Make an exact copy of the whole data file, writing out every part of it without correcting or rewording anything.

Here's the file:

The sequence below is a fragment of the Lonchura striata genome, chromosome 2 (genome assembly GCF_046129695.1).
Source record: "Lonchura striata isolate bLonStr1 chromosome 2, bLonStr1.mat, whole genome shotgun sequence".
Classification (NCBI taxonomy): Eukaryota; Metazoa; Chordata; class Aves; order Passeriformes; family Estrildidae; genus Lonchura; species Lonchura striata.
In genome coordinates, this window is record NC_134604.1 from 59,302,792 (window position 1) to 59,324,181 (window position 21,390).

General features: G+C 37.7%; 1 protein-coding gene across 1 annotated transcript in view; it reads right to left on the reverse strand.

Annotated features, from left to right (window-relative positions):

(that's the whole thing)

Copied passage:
The sequence below is a fragment of the Lonchura striata genome, chromosome 2 (genome assembly GCF_046129695.1).
Source record: "Lonchura striata isolate bLonStr1 chromosome 2, bLonStr1.mat, whole genome shotgun sequence".
Classification (NCBI taxonomy): Eukaryota; Metazoa; Chordata; class Aves; order Passeriformes; family Estrildidae; genus Lonchura; species Lonchura striata.
In genome coordinates, this window is record NC_134604.1 from 59,302,792 (window position 1) to 59,324,181 (window position 21,390).

General features: G+C 37.7%; 1 protein-coding gene across 1 annotated transcript in view; it reads right to left on the reverse strand.

Annotated features, from left to right (window-relative positions):